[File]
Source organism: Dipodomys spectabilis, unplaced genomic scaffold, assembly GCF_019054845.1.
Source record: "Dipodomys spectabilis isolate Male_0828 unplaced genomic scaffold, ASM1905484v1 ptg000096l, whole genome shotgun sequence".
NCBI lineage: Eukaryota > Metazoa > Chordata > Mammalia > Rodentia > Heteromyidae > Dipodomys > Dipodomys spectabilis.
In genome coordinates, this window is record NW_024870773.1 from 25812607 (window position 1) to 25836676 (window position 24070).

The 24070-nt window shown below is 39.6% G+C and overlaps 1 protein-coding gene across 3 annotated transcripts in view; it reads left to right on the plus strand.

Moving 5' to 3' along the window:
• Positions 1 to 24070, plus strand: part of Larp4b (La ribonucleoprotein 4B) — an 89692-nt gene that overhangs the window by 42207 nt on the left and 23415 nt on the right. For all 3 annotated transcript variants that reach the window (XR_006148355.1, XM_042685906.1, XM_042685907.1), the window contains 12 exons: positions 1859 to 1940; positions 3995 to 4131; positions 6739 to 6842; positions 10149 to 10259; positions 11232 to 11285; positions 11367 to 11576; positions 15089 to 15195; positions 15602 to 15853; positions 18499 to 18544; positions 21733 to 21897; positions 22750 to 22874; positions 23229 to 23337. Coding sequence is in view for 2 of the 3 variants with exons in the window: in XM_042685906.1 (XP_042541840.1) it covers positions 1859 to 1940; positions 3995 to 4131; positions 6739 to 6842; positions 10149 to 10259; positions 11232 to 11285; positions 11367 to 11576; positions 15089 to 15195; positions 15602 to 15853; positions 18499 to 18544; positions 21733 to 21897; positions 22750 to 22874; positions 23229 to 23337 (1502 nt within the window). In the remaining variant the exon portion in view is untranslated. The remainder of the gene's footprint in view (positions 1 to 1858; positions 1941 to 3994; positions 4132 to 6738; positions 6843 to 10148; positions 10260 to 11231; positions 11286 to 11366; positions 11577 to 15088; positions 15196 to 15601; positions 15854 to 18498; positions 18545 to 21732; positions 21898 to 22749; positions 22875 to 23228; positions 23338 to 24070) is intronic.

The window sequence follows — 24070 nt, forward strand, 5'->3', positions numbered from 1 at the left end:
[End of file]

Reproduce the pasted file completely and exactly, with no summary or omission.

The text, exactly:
Source organism: Dipodomys spectabilis, unplaced genomic scaffold, assembly GCF_019054845.1.
Source record: "Dipodomys spectabilis isolate Male_0828 unplaced genomic scaffold, ASM1905484v1 ptg000096l, whole genome shotgun sequence".
NCBI lineage: Eukaryota > Metazoa > Chordata > Mammalia > Rodentia > Heteromyidae > Dipodomys > Dipodomys spectabilis.
In genome coordinates, this window is record NW_024870773.1 from 25812607 (window position 1) to 25836676 (window position 24070).

The 24070-nt window shown below is 39.6% G+C and overlaps 1 protein-coding gene across 3 annotated transcripts in view; it reads left to right on the plus strand.

Moving 5' to 3' along the window:
• Positions 1 to 24070, plus strand: part of Larp4b (La ribonucleoprotein 4B) — an 89692-nt gene that overhangs the window by 42207 nt on the left and 23415 nt on the right. For all 3 annotated transcript variants that reach the window (XR_006148355.1, XM_042685906.1, XM_042685907.1), the window contains 12 exons: positions 1859 to 1940; positions 3995 to 4131; positions 6739 to 6842; positions 10149 to 10259; positions 11232 to 11285; positions 11367 to 11576; positions 15089 to 15195; positions 15602 to 15853; positions 18499 to 18544; positions 21733 to 21897; positions 22750 to 22874; positions 23229 to 23337. Coding sequence is in view for 2 of the 3 variants with exons in the window: in XM_042685906.1 (XP_042541840.1) it covers positions 1859 to 1940; positions 3995 to 4131; positions 6739 to 6842; positions 10149 to 10259; positions 11232 to 11285; positions 11367 to 11576; positions 15089 to 15195; positions 15602 to 15853; positions 18499 to 18544; positions 21733 to 21897; positions 22750 to 22874; positions 23229 to 23337 (1502 nt within the window). In the remaining variant the exon portion in view is untranslated. The remainder of the gene's footprint in view (positions 1 to 1858; positions 1941 to 3994; positions 4132 to 6738; positions 6843 to 10148; positions 10260 to 11231; positions 11286 to 11366; positions 11577 to 15088; positions 15196 to 15601; positions 15854 to 18498; positions 18545 to 21732; positions 21898 to 22749; positions 22875 to 23228; positions 23338 to 24070) is intronic.

The window sequence follows — 24070 nt, forward strand, 5'->3', positions numbered from 1 at the left end: